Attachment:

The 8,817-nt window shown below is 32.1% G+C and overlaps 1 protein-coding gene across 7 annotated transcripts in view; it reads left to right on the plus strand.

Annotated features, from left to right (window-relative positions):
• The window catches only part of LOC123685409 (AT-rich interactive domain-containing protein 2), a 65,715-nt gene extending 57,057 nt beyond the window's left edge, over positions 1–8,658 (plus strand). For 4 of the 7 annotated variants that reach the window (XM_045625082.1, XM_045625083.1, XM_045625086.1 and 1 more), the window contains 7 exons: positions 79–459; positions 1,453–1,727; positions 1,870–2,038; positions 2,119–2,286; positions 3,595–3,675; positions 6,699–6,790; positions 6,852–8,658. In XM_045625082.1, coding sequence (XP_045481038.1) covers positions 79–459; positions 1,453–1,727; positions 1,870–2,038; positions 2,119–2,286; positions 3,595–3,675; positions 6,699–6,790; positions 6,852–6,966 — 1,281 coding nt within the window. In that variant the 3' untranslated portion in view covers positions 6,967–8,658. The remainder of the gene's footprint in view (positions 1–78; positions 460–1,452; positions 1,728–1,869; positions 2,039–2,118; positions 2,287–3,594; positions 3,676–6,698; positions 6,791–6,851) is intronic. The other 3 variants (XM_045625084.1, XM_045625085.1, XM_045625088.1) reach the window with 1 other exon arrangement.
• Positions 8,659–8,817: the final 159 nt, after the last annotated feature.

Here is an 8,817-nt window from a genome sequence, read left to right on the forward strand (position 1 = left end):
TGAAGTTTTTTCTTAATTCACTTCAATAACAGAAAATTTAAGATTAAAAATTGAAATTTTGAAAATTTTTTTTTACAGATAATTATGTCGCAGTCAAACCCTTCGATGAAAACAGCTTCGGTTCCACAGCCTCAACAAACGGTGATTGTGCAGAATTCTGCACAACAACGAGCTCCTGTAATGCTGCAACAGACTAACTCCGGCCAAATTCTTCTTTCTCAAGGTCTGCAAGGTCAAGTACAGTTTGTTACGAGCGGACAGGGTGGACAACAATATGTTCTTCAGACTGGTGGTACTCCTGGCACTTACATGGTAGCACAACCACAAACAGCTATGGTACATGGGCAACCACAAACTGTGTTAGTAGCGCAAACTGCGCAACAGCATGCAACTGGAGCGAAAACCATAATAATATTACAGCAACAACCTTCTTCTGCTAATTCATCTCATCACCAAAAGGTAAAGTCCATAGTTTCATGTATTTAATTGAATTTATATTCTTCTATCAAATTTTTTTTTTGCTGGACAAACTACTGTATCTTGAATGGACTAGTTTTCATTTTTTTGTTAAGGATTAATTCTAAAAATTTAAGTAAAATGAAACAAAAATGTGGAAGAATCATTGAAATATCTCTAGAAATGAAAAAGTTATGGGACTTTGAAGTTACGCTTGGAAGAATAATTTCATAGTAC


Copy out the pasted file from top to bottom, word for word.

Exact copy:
The 8,817-nt window shown below is 32.1% G+C and overlaps 1 protein-coding gene across 7 annotated transcripts in view; it reads left to right on the plus strand.

Annotated features, from left to right (window-relative positions):
• The window catches only part of LOC123685409 (AT-rich interactive domain-containing protein 2), a 65,715-nt gene extending 57,057 nt beyond the window's left edge, over positions 1–8,658 (plus strand). For 4 of the 7 annotated variants that reach the window (XM_045625082.1, XM_045625083.1, XM_045625086.1 and 1 more), the window contains 7 exons: positions 79–459; positions 1,453–1,727; positions 1,870–2,038; positions 2,119–2,286; positions 3,595–3,675; positions 6,699–6,790; positions 6,852–8,658. In XM_045625082.1, coding sequence (XP_045481038.1) covers positions 79–459; positions 1,453–1,727; positions 1,870–2,038; positions 2,119–2,286; positions 3,595–3,675; positions 6,699–6,790; positions 6,852–6,966 — 1,281 coding nt within the window. In that variant the 3' untranslated portion in view covers positions 6,967–8,658. The remainder of the gene's footprint in view (positions 1–78; positions 460–1,452; positions 1,728–1,869; positions 2,039–2,118; positions 2,287–3,594; positions 3,676–6,698; positions 6,791–6,851) is intronic. The other 3 variants (XM_045625084.1, XM_045625085.1, XM_045625088.1) reach the window with 1 other exon arrangement.
• Positions 8,659–8,817: the final 159 nt, after the last annotated feature.

Here is an 8,817-nt window from a genome sequence, read left to right on the forward strand (position 1 = left end):
TGAAGTTTTTTCTTAATTCACTTCAATAACAGAAAATTTAAGATTAAAAATTGAAATTTTGAAAATTTTTTTTTACAGATAATTATGTCGCAGTCAAACCCTTCGATGAAAACAGCTTCGGTTCCACAGCCTCAACAAACGGTGATTGTGCAGAATTCTGCACAACAACGAGCTCCTGTAATGCTGCAACAGACTAACTCCGGCCAAATTCTTCTTTCTCAAGGTCTGCAAGGTCAAGTACAGTTTGTTACGAGCGGACAGGGTGGACAACAATATGTTCTTCAGACTGGTGGTACTCCTGGCACTTACATGGTAGCACAACCACAAACAGCTATGGTACATGGGCAACCACAAACTGTGTTAGTAGCGCAAACTGCGCAACAGCATGCAACTGGAGCGAAAACCATAATAATATTACAGCAACAACCTTCTTCTGCTAATTCATCTCATCACCAAAAGGTAAAGTCCATAGTTTCATGTATTTAATTGAATTTATATTCTTCTATCAAATTTTTTTTTTGCTGGACAAACTACTGTATCTTGAATGGACTAGTTTTCATTTTTTTGTTAAGGATTAATTCTAAAAATTTAAGTAAAATGAAACAAAAATGTGGAAGAATCATTGAAATATCTCTAGAAATGAAAAAGTTATGGGACTTTGAAGTTACGCTTGGAAGAATAATTTCATAGTAC